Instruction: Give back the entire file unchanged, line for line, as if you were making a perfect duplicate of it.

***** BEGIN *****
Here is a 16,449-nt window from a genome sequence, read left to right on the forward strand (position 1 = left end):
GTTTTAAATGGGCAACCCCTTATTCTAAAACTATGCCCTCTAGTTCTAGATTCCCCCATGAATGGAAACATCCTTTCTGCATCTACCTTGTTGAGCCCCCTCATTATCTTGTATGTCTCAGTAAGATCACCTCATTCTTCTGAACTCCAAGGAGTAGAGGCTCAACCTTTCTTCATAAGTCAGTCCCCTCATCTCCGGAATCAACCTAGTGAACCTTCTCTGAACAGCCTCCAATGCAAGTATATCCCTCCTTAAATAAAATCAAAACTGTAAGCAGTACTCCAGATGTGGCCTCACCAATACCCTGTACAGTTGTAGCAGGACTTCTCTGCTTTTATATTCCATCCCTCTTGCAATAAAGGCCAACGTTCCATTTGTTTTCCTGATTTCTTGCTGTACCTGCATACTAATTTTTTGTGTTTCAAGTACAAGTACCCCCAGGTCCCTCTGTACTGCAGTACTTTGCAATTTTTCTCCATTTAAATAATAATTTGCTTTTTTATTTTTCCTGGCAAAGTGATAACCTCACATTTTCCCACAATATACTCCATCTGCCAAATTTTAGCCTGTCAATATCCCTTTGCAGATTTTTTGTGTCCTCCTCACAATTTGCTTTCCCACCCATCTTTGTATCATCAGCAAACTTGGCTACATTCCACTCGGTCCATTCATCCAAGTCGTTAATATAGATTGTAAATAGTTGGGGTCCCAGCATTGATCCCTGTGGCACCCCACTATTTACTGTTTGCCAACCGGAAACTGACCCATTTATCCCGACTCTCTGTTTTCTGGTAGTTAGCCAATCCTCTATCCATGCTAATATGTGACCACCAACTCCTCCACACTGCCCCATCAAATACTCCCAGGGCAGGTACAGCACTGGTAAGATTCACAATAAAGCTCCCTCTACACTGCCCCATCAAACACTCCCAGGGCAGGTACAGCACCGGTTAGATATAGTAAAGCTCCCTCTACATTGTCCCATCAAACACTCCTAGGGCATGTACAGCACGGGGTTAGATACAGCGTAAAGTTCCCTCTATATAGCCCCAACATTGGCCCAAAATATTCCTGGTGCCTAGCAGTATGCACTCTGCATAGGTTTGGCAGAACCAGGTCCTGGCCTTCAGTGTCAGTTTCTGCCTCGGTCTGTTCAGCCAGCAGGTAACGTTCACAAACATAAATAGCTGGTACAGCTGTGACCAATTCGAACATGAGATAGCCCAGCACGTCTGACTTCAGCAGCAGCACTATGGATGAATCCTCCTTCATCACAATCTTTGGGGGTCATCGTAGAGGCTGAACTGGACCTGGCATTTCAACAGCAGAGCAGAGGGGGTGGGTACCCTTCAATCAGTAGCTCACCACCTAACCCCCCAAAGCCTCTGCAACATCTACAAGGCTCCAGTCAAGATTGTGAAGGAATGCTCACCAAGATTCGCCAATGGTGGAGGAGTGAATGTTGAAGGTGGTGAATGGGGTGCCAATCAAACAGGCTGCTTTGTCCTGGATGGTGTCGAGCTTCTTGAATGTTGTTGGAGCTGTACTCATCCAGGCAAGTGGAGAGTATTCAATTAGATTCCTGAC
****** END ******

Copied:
Here is a 16,449-nt window from a genome sequence, read left to right on the forward strand (position 1 = left end):
GTTTTAAATGGGCAACCCCTTATTCTAAAACTATGCCCTCTAGTTCTAGATTCCCCCATGAATGGAAACATCCTTTCTGCATCTACCTTGTTGAGCCCCCTCATTATCTTGTATGTCTCAGTAAGATCACCTCATTCTTCTGAACTCCAAGGAGTAGAGGCTCAACCTTTCTTCATAAGTCAGTCCCCTCATCTCCGGAATCAACCTAGTGAACCTTCTCTGAACAGCCTCCAATGCAAGTATATCCCTCCTTAAATAAAATCAAAACTGTAAGCAGTACTCCAGATGTGGCCTCACCAATACCCTGTACAGTTGTAGCAGGACTTCTCTGCTTTTATATTCCATCCCTCTTGCAATAAAGGCCAACGTTCCATTTGTTTTCCTGATTTCTTGCTGTACCTGCATACTAATTTTTTGTGTTTCAAGTACAAGTACCCCCAGGTCCCTCTGTACTGCAGTACTTTGCAATTTTTCTCCATTTAAATAATAATTTGCTTTTTTATTTTTCCTGGCAAAGTGATAACCTCACATTTTCCCACAATATACTCCATCTGCCAAATTTTAGCCTGTCAATATCCCTTTGCAGATTTTTTGTGTCCTCCTCACAATTTGCTTTCCCACCCATCTTTGTATCATCAGCAAACTTGGCTACATTCCACTCGGTCCATTCATCCAAGTCGTTAATATAGATTGTAAATAGTTGGGGTCCCAGCATTGATCCCTGTGGCACCCCACTATTTACTGTTTGCCAACCGGAAACTGACCCATTTATCCCGACTCTCTGTTTTCTGGTAGTTAGCCAATCCTCTATCCATGCTAATATGTGACCACCAACTCCTCCACACTGCCCCATCAAATACTCCCAGGGCAGGTACAGCACTGGTAAGATTCACAATAAAGCTCCCTCTACACTGCCCCATCAAACACTCCCAGGGCAGGTACAGCACCGGTTAGATATAGTAAAGCTCCCTCTACATTGTCCCATCAAACACTCCTAGGGCATGTACAGCACGGGGTTAGATACAGCGTAAAGTTCCCTCTATATAGCCCCAACATTGGCCCAAAATATTCCTGGTGCCTAGCAGTATGCACTCTGCATAGGTTTGGCAGAACCAGGTCCTGGCCTTCAGTGTCAGTTTCTGCCTCGGTCTGTTCAGCCAGCAGGTAACGTTCACAAACATAAATAGCTGGTACAGCTGTGACCAATTCGAACATGAGATAGCCCAGCACGTCTGACTTCAGCAGCAGCACTATGGATGAATCCTCCTTCATCACAATCTTTGGGGGTCATCGTAGAGGCTGAACTGGACCTGGCATTTCAACAGCAGAGCAGAGGGGGTGGGTACCCTTCAATCAGTAGCTCACCACCTAACCCCCCAAAGCCTCTGCAACATCTACAAGGCTCCAGTCAAGATTGTGAAGGAATGCTCACCAAGATTCGCCAATGGTGGAGGAGTGAATGTTGAAGGTGGTGAATGGGGTGCCAATCAAACAGGCTGCTTTGTCCTGGATGGTGTCGAGCTTCTTGAATGTTGTTGGAGCTGTACTCATCCAGGCAAGTGGAGAGTATTCAATTAGATTCCTGAC